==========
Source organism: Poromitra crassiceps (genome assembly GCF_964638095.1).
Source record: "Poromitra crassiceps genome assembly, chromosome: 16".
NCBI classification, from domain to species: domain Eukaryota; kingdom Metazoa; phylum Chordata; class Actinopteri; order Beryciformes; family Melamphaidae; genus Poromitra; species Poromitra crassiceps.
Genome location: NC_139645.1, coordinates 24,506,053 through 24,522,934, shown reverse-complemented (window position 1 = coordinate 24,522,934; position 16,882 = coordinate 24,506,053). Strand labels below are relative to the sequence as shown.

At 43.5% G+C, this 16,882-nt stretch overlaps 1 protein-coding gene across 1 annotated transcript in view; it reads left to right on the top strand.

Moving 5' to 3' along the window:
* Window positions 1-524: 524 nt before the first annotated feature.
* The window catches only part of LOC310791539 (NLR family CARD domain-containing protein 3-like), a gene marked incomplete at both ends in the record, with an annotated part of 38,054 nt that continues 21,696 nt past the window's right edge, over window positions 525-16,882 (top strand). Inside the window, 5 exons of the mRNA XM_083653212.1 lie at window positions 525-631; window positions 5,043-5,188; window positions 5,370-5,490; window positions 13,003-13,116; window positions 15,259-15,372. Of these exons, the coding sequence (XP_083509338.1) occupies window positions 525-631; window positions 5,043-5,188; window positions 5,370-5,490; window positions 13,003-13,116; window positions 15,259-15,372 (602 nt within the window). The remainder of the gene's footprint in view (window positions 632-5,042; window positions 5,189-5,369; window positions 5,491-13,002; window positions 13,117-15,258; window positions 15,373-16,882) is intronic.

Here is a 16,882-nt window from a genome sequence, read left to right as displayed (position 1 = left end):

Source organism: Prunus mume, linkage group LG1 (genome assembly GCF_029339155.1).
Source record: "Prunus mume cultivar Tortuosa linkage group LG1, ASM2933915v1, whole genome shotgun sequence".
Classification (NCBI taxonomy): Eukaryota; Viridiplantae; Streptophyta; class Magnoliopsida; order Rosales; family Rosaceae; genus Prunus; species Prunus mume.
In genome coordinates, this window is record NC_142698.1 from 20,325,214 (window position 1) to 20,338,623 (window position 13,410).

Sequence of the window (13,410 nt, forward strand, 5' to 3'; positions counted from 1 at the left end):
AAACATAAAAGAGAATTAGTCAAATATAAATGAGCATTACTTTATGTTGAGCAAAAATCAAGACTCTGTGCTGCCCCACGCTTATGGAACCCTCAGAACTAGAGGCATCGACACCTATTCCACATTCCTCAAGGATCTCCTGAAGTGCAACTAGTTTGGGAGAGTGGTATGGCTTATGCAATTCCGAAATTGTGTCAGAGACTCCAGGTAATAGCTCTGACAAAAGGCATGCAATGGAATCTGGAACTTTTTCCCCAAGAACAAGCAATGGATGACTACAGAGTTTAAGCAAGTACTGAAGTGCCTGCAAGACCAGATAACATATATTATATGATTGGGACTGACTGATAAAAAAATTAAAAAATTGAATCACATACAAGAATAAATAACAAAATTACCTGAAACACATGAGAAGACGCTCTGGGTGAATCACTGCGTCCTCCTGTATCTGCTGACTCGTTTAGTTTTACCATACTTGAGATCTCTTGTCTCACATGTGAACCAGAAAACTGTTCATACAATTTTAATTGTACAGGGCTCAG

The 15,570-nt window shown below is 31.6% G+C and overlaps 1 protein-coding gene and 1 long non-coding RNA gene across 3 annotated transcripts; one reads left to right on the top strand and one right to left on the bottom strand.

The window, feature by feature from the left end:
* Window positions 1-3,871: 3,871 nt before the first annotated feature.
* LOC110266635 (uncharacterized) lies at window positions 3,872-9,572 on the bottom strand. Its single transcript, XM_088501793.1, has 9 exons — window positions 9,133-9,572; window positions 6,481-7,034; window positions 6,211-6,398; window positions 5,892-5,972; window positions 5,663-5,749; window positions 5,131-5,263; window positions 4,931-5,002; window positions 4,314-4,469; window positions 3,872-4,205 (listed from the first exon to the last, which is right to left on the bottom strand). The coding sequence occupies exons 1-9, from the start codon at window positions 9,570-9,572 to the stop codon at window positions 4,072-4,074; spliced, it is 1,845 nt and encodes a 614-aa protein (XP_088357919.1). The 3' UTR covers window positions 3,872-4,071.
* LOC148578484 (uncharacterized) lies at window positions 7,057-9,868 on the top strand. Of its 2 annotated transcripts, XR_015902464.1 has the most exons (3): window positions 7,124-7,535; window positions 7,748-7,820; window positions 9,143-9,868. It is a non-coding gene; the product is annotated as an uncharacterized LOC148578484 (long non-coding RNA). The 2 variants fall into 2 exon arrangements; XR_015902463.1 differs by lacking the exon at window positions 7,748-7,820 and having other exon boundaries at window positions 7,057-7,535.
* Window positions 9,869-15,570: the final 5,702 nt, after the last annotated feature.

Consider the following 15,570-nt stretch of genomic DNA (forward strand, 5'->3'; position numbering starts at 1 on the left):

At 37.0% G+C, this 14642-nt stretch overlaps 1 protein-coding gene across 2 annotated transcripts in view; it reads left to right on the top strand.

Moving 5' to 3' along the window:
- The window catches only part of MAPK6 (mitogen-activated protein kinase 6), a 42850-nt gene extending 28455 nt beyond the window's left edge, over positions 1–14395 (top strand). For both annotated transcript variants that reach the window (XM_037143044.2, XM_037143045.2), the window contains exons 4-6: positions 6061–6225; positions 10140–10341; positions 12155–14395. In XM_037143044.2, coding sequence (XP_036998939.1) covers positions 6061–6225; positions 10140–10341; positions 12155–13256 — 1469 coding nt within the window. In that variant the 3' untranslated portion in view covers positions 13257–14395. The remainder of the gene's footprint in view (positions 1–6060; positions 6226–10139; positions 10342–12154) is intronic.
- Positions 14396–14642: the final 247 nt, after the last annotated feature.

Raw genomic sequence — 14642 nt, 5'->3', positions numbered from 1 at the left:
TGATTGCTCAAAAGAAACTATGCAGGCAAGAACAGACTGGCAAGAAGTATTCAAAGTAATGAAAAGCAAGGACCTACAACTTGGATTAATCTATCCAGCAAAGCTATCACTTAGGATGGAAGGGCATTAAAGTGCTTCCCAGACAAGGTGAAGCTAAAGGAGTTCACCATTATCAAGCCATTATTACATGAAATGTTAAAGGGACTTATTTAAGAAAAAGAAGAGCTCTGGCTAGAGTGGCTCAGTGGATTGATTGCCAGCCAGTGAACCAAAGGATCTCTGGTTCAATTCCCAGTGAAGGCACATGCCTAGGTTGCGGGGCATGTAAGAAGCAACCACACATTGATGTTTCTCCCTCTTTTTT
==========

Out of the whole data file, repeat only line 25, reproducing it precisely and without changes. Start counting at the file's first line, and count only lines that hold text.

- The window catches only part of MAPK6 (mitogen-activated protein kinase 6), a 42850-nt gene extending 28455 nt beyond the window's left edge, over positions 1–14395 (top strand). For both annotated transcript variants that reach the window (XM_037143044.2, XM_037143045.2), the window contains exons 4-6: positions 6061–6225; positions 10140–10341; positions 12155–14395. In XM_037143044.2, coding sequence (XP_036998939.1) covers positions 6061–6225; positions 10140–10341; positions 12155–13256 — 1469 coding nt within the window. In that variant the 3' untranslated portion in view covers positions 13257–14395. The remainder of the gene's footprint in view (positions 1–6060; positions 6226–10139; positions 10342–12154) is intronic.